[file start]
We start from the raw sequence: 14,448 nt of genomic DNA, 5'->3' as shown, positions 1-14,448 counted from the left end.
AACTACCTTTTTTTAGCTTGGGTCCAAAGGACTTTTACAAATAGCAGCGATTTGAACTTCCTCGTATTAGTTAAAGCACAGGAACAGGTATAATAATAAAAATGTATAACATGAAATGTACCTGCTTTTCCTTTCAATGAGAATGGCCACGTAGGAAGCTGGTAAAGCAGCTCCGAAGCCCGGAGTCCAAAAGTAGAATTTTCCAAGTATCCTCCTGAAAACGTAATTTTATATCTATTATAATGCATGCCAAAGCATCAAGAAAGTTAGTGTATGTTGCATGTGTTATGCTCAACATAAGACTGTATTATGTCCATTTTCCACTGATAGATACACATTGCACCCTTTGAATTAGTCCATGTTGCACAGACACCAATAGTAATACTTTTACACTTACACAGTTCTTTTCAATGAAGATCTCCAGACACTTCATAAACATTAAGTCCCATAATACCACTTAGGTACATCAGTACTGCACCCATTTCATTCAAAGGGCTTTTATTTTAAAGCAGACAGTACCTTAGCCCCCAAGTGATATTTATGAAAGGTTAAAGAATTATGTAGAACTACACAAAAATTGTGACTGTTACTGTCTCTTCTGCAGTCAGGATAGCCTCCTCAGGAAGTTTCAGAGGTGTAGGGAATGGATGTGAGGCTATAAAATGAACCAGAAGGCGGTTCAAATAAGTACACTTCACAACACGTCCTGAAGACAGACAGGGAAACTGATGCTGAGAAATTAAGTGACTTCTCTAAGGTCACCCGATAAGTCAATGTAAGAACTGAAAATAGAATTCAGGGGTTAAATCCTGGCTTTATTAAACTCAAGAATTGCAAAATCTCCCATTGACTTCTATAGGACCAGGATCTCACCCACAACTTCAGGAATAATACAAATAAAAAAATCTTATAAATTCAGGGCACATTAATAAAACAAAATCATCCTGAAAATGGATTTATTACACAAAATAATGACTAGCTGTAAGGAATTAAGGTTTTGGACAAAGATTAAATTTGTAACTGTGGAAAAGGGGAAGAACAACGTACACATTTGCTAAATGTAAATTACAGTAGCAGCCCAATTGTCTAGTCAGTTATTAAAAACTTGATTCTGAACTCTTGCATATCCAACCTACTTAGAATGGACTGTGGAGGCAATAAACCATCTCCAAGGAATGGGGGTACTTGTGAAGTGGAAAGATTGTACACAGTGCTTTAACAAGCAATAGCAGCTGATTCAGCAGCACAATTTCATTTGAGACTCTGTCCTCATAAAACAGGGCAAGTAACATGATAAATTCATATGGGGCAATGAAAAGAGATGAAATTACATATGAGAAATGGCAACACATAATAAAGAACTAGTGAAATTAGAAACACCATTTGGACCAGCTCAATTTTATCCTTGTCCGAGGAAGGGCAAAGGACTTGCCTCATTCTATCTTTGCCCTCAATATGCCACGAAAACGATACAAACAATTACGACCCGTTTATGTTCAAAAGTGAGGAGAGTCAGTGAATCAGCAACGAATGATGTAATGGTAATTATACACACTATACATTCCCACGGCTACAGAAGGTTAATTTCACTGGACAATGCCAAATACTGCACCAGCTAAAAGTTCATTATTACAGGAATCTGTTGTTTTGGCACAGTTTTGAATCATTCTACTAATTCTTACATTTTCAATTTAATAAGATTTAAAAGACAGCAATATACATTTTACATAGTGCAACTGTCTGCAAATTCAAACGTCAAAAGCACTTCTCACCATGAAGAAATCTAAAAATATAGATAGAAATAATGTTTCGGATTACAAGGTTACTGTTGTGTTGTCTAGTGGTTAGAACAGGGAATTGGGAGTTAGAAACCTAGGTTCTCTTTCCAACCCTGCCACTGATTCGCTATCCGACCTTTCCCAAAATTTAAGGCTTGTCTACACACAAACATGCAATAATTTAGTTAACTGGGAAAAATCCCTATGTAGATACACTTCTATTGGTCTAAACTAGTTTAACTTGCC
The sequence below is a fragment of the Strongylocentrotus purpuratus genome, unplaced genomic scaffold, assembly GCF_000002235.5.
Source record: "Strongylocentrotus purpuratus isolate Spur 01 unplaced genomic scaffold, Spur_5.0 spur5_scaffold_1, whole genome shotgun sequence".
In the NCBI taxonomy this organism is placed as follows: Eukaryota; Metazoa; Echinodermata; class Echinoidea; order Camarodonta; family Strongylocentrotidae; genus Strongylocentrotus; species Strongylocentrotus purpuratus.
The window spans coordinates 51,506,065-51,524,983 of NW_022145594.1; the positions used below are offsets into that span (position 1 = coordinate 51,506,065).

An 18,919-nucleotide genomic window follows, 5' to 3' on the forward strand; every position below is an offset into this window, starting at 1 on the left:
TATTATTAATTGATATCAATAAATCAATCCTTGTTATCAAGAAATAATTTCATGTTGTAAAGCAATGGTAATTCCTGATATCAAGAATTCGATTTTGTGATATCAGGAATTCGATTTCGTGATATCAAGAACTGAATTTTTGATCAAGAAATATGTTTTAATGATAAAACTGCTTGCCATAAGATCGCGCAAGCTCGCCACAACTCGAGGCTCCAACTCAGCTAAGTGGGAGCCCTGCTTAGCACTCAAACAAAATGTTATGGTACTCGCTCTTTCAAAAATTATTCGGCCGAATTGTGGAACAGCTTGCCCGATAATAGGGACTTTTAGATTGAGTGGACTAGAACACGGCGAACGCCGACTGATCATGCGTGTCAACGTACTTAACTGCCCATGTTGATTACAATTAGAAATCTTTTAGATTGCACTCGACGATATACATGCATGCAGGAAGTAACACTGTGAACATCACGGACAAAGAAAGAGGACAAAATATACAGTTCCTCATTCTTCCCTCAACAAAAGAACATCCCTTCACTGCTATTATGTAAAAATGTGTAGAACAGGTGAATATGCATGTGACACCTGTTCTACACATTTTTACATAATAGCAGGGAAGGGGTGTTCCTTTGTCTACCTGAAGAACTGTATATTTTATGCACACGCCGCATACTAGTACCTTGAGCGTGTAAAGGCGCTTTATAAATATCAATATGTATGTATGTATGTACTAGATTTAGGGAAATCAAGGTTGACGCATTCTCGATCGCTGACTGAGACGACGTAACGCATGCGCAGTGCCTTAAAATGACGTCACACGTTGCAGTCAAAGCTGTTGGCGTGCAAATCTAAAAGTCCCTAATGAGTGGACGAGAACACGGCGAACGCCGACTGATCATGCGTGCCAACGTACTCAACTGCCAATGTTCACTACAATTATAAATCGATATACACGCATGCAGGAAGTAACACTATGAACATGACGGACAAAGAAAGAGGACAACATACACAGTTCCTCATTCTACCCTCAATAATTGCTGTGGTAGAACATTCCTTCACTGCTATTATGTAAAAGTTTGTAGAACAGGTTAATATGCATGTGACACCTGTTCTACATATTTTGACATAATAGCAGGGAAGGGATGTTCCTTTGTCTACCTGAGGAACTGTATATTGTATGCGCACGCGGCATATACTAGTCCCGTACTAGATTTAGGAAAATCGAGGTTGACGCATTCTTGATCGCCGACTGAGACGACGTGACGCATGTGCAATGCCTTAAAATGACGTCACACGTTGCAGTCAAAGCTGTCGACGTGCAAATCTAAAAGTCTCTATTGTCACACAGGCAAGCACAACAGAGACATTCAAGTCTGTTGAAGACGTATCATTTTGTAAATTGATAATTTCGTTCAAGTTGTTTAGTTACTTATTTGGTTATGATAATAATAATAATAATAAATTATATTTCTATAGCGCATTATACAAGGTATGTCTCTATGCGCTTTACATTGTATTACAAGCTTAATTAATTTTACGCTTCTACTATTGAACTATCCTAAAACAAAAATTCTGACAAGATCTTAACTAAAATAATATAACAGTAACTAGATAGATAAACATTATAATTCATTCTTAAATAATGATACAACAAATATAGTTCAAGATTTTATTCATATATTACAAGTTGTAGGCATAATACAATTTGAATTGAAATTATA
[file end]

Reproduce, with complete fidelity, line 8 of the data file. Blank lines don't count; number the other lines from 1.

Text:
TATTATTAATTGATATCAATAAATCAATCCTTGTTATCAAGAAATAATTTCATGTTGTAAAGCAATGGTAATTCCTGATATCAAGAATTCGATTTTGTGATATCAGGAATTCGATTTCGTGATATCAAGAACTGAATTTTTGATCAAGAAATATGTTTTAATGATAAAACTGCTTGCCATAAGATCGCGCAAGCTCGCCACAACTCGAGGCTCCAACTCAGCTAAGTGGGAGCCCTGCTTAGCACTCAAACAAAATGTTATGGTACTCGCTCTTTCAAAAATTATTCGGCCGAATTGTGGAACAGCTTGCCCGATAATAGGGACTTTTAGATTGAGTGGACTAGAACACGGCGAACGCCGACTGATCATGCGTGTCAACGTACTTAACTGCCCATGTTGATTACAATTAGAAATCTTTTAGATTGCACTCGACGATATACATGCATGCAGGAAGTAACACTGTGAACATCACGGACAAAGAAAGAGGACAAAATATACAGTTCCTCATTCTTCCCTCAACAAAAGAACATCCCTTCACTGCTATTATGTAAAAATGTGTAGAACAGGTGAATATGCATGTGACACCTGTTCTACACATTTTTACATAATAGCAGGGAAGGGGTGTTCCTTTGTCTACCTGAAGAACTGTATATTTTATGCACACGCCGCATACTAGTACCTTGAGCGTGTAAAGGCGCTTTATAAATATCAATATGTATGTATGTATGTACTAGATTTAGGGAAATCAAGGTTGACGCATTCTCGATCGCTGACTGAGACGACGTAACGCATGCGCAGTGCCTTAAAATGACGTCACACGTTGCAGTCAAAGCTGTTGGCGTGCAAATCTAAAAGTCCCTAATGAGTGGACGAGAACACGGCGAACGCCGACTGATCATGCGTGCCAACGTACTCAACTGCCAATGTTCACTACAATTATAAATCGATATACACGCATGCAGGAAGTAACACTATGAACATGACGGACAAAGAAAGAGGACAACATACACAGTTCCTCATTCTACCCTCAATAATTGCTGTGGTAGAACATTCCTTCACTGCTATTATGTAAAAGTTTGTAGAACAGGTTAATATGCATGTGACACCTGTTCTACATATTTTGACATAATAGCAGGGAAGGGATGTTCCTTTGTCTACCTGAGGAACTGTATATTGTATGCGCACGCGGCATATACTAGTCCCGTACTAGATTTAGGAAAATCGAGGTTGACGCATTCTTGATCGCCGACTGAGACGACGTGACGCATGTGCAATGCCTTAAAATGACGTCACACGTTGCAGTCAAAGCTGTCGACGTGCAAATCTAAAAGTCTCTATTGTCACACAGGCAAGCACAACAGAGACATTCAAGTCTGTTGAAGACGTATCATTTTGTAAATTGATAATTTCGTTCAAGTTGTTTAGTTACTTATTTGGTTATGATAATAATAATAATAATAAATTATATTTCTATAGCGCATTATACAAGGTATGTCTCTATGCGCTTTACATTGTATTACAAGCTTAATTAATTTTACGCTTCTACTATTGAACTATCCTAAAACAAAAATTCTGACAAGATCTTAACTAAAATAATATAACAGTAACTAGATAGATAAACATTATAATTCATTCTTAAATAATGATACAACAAATATAGTTCAAGATTTTATTCATATATTACAAGTTGTAGGCATAATACAATTTGAATTGAAATTATA